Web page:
How To Do A South African Accent
South Africa is one of the less conspicuous of the English-speaking countries. Actors can use this video to learn the basics of the South African accent, which they can then tailor to their needs on stage.
Hello I'm an actor and a voice coach, and I teach people how to make changes to their voice.
The key to any accent is to find the sounds that are specific to those accents and isolate it. So when we're looking at the South African accent, I think the biggest sound that helps me as an actor is the 'i' sound in 'right', 'sign', and 'live'. It become more like an 'aw-i'.
A bit like the 'aw-i' in 'oil' and 'boy'. So, we have 'right', 'sign', and 'live'. Don't go all the way.
Don't go 'royt', 'soyn', it's not going to sound right. It's a little flatter, 'oi'. 'Right', 'sign, and 'live'.
When you hear that word 'right', you can also hear the 'r' sound. Now this isn't quite a rolled 'r'. You don't want to go 'rrraahyt'.
Some people do that, it's an older sound from South Africa, but most young speakers do 'right'. Just a tapped 'r'. It's like rolling your 'r', but just for one little roll.
'R'. 'Right'. It might help you to think about putting a letter 'h' before that.
'Hright'. 'Hright', like that. Now, that depends what part of South Africa the speaker is from.
It varies. Also, notice the 't' at the end of 'hright'. It's really well-pronounced, it's spat out.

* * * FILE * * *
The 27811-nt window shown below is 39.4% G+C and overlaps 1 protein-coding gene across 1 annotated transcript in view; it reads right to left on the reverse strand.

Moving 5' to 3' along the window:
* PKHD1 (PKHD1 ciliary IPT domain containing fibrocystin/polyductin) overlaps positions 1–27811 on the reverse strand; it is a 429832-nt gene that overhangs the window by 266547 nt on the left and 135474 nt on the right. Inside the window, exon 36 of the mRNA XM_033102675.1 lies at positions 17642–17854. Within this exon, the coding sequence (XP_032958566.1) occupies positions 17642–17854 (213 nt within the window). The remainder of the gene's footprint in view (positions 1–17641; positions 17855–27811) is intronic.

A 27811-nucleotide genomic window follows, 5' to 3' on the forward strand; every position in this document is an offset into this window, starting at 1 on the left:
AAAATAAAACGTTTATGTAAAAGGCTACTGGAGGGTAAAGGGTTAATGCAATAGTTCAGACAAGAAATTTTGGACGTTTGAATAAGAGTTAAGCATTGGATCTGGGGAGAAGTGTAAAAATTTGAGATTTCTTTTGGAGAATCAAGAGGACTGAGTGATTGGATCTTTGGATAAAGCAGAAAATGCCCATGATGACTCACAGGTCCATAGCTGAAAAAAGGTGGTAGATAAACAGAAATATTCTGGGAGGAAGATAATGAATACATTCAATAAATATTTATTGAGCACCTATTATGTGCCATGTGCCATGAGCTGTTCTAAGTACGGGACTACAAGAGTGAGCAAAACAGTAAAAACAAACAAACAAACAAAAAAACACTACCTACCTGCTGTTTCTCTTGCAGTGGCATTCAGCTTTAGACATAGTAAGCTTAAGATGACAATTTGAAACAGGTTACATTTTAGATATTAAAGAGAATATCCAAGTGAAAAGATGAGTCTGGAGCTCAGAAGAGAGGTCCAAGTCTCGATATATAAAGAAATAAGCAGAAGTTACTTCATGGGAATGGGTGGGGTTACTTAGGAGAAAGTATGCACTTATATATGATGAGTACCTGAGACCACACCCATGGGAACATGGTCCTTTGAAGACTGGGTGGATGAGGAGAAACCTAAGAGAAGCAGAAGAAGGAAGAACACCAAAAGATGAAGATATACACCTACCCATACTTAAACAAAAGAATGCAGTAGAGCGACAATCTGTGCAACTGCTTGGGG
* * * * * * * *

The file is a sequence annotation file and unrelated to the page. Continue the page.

It's not 'right'. It's 'hrightt'. This is going to help you a lot.
The South African accent tends to hit its consonants very hard, bit machine gun-like. 'Tip', 'big', 'him'. "Like this.
What a fright I got." So this is in my own native accent, "What a fright I got." Quite fluid, one word links to the next.
And in South African, "Whatt a frightt I gott." I find also is, something that helps is the 'aa' sound. The 'aa' that we have in 'man' and 'ham'.
In the South African accent, this is much more like an 'eh' sound. So I often launch myself into my South African by going, "Hrightt mehn." 'Mehn'.
'Mehn', rather than 'man'. "Hrightt mehn." Finally, let's look at the 'ih' sound, in 'tin' and 'pit', and 'him'.
This becomes more like an 'eh', so we get 'tin' and 'pin', and 'him', like this. Like an 'e', like the 'e' in cheese. 'Him'.
'Tin', 'pin', 'him'. So try that again. "Hwhatt a frightt I gott.
" Anyway, that's all the time we've got today. There are, of course, many features for the accent. My name is Garreth Jameson.
Thanks very much..